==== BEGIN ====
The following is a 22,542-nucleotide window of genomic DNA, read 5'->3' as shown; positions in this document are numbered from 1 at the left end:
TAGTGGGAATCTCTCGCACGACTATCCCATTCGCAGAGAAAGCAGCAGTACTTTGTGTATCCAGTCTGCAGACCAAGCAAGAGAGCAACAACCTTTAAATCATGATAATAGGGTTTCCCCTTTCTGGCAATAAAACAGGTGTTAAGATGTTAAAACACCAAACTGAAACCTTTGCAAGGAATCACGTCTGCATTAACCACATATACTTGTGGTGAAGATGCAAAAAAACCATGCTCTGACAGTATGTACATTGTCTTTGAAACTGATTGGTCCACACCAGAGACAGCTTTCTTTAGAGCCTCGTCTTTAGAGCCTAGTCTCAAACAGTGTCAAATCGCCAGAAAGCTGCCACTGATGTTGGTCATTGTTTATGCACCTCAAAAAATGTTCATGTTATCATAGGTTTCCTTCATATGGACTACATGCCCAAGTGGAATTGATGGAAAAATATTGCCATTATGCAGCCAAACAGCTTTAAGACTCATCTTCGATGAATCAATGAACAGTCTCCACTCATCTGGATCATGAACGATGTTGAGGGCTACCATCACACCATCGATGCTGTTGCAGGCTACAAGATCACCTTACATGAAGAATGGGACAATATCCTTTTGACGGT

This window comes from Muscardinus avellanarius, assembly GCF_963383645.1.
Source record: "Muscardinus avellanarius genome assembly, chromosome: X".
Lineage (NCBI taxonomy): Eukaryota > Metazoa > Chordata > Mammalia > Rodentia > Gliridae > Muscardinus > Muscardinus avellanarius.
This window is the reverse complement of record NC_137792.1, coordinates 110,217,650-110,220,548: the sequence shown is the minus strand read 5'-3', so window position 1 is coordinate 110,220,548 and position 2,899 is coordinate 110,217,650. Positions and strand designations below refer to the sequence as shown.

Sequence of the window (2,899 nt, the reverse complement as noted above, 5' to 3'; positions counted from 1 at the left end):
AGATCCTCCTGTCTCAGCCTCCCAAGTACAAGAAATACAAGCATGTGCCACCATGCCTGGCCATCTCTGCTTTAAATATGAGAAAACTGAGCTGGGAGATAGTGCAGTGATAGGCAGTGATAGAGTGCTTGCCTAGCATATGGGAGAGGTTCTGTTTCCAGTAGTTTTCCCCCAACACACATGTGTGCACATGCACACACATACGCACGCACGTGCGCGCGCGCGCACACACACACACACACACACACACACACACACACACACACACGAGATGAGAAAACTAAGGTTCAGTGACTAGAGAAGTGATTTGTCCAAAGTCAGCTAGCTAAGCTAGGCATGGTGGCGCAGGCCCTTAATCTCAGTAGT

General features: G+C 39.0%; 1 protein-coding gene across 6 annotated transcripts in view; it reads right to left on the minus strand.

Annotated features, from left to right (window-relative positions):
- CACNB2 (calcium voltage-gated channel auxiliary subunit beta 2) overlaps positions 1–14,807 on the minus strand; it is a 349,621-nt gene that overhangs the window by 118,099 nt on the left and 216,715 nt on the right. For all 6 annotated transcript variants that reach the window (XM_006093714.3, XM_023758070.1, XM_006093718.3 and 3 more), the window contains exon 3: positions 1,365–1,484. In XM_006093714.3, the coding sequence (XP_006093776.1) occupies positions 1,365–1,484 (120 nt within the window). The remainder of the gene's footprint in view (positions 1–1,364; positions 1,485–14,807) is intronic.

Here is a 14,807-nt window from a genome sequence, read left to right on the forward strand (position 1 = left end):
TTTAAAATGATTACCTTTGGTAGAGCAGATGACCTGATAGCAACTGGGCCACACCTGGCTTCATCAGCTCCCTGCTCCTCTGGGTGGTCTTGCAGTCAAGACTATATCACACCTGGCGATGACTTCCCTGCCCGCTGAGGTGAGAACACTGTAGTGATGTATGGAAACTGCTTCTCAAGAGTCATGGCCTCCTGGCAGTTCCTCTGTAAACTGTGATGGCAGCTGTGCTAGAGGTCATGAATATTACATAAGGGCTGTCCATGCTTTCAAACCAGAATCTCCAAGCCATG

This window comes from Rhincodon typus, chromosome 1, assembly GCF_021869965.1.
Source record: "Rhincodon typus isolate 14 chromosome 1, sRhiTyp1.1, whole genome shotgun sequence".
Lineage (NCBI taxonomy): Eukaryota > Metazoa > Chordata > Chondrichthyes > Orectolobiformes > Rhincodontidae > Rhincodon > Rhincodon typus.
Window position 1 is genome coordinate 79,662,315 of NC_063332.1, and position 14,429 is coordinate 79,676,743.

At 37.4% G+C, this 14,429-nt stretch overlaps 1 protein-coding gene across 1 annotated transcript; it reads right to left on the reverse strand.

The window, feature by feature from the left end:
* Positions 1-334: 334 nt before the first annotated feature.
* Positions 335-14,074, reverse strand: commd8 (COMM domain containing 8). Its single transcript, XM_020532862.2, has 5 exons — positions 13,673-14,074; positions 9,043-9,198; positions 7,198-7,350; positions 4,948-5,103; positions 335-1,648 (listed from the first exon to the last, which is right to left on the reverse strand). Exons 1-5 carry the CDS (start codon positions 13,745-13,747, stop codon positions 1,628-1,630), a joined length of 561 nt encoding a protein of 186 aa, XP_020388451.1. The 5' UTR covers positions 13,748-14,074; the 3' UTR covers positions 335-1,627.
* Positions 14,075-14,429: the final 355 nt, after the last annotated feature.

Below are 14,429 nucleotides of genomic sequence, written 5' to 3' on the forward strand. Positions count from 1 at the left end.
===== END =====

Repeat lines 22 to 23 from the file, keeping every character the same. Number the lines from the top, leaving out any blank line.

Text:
* Positions 14,075-14,429: the final 355 nt, after the last annotated feature.

Below are 14,429 nucleotides of genomic sequence, written 5' to 3' on the forward strand. Positions count from 1 at the left end.